His. of the G. Traverse Region, p. 81

The first French introduced the French modes of fishing, by which fish were pursued to deep waters.
As early as 1824 small quantities of whitefish & trout began to be sent to Buffalo for market. The Mackinac fisheries extended from Death's Door to Middle Channel, and most of the fish at that early date were taken to Mackinac, where they were repacked & sent to market.

About 1843 fishing stations began to be established at other points, and in time the whole shore country was peopled to a greater or lesser extent with fishermen, and with them, as a natural accompaniment, came the traders.
Grand Traverse Region (1884)
Lawrence -

The fishing was good all around the south end of B.I., particularly the fall fishing. Both he & Roland speak of how they fished the waters out with pond nets. For a few years there would be no fish, then they would come back.
Bernard J. Lambert, in Shepherd of the Wilderness, says that the Astor Co. went into the fishing business as the fur trade lessened.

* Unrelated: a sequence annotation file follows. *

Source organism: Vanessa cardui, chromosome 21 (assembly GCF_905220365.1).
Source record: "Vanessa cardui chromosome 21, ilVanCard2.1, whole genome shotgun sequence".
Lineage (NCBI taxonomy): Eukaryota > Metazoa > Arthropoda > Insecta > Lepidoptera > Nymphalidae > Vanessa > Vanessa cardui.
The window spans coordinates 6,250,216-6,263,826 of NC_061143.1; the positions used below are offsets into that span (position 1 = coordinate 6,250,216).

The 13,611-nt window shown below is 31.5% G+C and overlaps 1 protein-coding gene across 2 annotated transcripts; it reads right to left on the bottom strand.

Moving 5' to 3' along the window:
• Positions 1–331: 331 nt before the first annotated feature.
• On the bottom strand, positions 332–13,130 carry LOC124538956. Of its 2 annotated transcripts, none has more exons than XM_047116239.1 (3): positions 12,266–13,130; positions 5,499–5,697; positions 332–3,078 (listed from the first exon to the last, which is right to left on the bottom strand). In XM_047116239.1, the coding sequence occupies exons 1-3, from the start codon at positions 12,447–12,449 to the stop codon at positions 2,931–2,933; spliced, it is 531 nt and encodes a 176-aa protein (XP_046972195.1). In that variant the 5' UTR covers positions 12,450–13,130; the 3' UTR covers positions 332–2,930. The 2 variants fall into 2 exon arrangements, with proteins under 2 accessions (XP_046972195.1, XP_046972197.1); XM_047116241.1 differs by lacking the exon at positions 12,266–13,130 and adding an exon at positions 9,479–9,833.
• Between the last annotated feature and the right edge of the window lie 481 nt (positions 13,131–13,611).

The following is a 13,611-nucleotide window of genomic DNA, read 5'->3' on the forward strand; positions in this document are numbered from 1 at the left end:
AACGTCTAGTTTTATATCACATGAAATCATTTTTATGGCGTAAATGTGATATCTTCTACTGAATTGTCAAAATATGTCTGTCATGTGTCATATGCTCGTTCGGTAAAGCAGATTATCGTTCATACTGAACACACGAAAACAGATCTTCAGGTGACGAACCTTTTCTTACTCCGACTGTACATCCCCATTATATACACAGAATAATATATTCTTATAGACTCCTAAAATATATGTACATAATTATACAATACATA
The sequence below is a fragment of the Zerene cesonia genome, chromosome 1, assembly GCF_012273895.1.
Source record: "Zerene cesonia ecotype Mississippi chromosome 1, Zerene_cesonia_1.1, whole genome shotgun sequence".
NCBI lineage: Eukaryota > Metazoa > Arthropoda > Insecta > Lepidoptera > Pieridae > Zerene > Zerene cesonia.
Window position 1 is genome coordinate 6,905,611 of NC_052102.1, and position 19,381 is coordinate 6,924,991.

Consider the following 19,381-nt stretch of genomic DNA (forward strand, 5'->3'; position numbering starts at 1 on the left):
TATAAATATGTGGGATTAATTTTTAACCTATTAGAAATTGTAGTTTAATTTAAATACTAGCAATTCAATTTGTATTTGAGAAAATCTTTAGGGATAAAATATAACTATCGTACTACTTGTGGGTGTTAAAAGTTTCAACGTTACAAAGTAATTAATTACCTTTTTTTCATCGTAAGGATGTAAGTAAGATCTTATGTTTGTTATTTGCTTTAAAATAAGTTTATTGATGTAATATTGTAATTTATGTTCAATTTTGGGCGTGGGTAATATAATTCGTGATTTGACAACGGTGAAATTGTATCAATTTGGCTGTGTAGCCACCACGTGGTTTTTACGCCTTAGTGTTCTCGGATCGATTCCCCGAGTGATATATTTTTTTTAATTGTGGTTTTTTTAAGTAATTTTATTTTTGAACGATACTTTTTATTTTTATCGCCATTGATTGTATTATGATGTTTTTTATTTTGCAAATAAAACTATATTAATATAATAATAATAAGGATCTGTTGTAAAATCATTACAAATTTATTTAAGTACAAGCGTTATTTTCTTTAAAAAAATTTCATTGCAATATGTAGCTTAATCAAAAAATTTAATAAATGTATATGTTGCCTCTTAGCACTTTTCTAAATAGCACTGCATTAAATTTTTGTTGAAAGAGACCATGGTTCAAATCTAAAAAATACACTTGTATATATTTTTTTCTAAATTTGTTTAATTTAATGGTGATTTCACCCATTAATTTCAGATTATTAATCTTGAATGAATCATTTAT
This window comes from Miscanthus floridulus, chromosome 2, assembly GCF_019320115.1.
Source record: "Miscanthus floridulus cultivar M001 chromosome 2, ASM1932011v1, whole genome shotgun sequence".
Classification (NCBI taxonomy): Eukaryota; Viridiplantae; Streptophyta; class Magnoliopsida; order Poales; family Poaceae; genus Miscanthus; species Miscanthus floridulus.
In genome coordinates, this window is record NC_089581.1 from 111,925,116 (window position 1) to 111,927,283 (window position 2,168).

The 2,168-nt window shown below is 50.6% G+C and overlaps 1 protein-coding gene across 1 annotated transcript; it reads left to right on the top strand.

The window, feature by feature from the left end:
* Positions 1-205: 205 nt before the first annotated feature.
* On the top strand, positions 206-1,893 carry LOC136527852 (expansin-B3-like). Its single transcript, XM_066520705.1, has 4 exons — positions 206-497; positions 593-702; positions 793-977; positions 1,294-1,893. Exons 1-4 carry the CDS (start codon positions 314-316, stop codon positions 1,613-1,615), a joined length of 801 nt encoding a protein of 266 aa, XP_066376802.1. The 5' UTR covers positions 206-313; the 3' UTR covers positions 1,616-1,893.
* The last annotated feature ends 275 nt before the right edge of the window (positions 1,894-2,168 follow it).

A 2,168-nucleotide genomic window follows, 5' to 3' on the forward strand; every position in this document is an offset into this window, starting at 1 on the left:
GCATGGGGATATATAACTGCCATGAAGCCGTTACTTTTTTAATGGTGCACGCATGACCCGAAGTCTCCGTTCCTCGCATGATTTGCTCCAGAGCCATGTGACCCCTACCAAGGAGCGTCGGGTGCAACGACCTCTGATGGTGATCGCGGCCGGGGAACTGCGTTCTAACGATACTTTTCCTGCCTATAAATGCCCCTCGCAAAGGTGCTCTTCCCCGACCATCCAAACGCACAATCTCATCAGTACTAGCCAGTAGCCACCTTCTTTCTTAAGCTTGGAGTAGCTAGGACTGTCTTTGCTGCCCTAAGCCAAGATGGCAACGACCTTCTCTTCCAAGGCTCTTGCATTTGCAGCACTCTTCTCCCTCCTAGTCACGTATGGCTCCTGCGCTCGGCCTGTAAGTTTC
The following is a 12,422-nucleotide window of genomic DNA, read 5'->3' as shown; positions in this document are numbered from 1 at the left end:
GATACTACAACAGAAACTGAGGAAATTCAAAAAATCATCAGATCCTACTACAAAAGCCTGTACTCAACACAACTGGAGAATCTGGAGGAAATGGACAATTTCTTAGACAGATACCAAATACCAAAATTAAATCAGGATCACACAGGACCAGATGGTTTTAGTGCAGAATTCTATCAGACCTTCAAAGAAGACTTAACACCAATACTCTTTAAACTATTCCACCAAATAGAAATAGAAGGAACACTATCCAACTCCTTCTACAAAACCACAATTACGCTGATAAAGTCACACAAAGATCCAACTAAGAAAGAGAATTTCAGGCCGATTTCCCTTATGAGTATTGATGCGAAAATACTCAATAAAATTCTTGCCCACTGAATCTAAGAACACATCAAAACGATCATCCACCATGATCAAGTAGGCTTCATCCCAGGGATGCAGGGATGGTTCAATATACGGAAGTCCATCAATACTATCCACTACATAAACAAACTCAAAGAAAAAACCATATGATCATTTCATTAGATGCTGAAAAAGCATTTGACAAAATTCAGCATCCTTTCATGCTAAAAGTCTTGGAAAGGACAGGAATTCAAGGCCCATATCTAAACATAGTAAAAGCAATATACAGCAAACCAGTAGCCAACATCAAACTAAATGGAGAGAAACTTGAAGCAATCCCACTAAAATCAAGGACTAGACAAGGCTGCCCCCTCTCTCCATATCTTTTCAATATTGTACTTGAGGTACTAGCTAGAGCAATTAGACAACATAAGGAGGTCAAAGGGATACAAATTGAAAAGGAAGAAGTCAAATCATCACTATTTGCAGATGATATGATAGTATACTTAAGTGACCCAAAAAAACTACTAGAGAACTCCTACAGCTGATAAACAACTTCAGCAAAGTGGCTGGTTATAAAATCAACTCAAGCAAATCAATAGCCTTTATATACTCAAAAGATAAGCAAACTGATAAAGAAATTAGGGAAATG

Fisheries -
Records start with 1880. Some years are skipped in Lakes Region. These are the years recorded in millions of pounds:
1880 - 65 1917 - 96
1885 - 100 1918 - 107
1889 - 117 1919 - 92
1890 - 114 1920 - 77
1893 - 97 1921 - 83
1899 - 114 1922 - 79
1903 - 86 1923 - 79
1908 - 107 1924 - 78
1913 - 68 1925 - 69
1914 - 99 1926 - 75
1915 - 109 1927 - 81
1916 - 88 1928 - 63
1929 - 85
1930 - 95

[After 1930] consistently below 100; highest 96 in 1934, lowest 70 in 1947.
Col. Fisk of Rochester, N.Y. had commenced a fishing establishment on a large scale, and, with his associates, had invested $10,000 in improvements & outfit at the harbor at B.I.. This was the Rochester Northwest Co., & was on "the back side of the harbor." He made the first organization of Peaine Township in 1847 & they monopolized all the offices.
[- no citation given for this entry]